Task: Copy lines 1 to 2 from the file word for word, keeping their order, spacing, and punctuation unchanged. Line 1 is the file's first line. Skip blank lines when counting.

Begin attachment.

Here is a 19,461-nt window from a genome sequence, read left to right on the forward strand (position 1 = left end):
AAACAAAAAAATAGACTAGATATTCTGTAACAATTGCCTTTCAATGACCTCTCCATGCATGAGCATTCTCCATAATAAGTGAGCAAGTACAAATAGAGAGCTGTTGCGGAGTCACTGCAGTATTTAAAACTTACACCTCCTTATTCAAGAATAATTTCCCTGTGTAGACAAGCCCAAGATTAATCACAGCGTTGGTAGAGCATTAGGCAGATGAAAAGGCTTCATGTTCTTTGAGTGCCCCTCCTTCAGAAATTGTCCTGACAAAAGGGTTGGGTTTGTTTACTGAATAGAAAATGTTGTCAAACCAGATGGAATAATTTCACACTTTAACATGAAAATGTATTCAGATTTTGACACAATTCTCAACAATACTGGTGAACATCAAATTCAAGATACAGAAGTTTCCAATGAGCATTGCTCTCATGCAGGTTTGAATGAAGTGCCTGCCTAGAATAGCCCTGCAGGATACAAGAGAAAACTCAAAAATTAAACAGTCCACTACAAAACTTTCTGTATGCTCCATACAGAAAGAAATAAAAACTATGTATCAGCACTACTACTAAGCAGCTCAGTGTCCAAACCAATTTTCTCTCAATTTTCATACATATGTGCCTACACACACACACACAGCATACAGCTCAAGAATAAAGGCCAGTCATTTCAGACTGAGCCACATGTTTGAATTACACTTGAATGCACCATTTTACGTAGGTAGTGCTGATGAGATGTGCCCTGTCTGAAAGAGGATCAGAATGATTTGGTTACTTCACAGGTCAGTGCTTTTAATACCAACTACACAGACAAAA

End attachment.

Here is a 19,461-nt window from a genome sequence, read left to right on the forward strand (position 1 = left end):
AAACAAAAAAATAGACTAGATATTCTGTAACAATTGCCTTTCAATGACCTCTCCATGCATGAGCATTCTCCATAATAAGTGAGCAAGTACAAATAGAGAGCTGTTGCGGAGTCACTGCAGTATTTAAAACTTACACCTCCTTATTCAAGAATAATTTCCCTGTGTAGACAAGCCCAAGATTAATCACAGCGTTGGTAGAGCATTAGGCAGATGAAAAGGCTTCATGTTCTTTGAGTGCCCCTCCTTCAGAAATTGTCCTGACAAAAGGGTTGGGTTTGTTTACTGAATAGAAAATGTTGTCAAACCAGATGGAATAATTTCACACTTTAACATGAAAATGTATTCAGATTTTGACACAATTCTCAACAATACTGGTGAACATCAAATTCAAGATACAGAAGTTTCCAATGAGCATTGCTCTCATGCAGGTTTGAATGAAGTGCCTGCCTAGAATAGCCCTGCAGGATACAAGAGAAAACTCAAAAATTAAACAGTCCACTACAAAACTTTCTGTATGCTCCATACAGAAAGAAATAAAAACTATGTATCAGCACTACTACTAAGCAGCTCAGTGTCCAAACCAATTTTCTCTCAATTTTCATACATATGTGCCTACACACACACACACAGCATACAGCTCAAGAATAAAGGCCAGTCATTTCAGACTGAGCCACATGTTTGAATTACACTTGAATGCACCATTTTACGTAGGTAGTGCTGATGAGATGTGCCCTGTCTGAAAGAGGATCAGAATGATTTGGTTACTTCACAGGTCAGTGCTTTTAATACCAACTACACAGACAAAA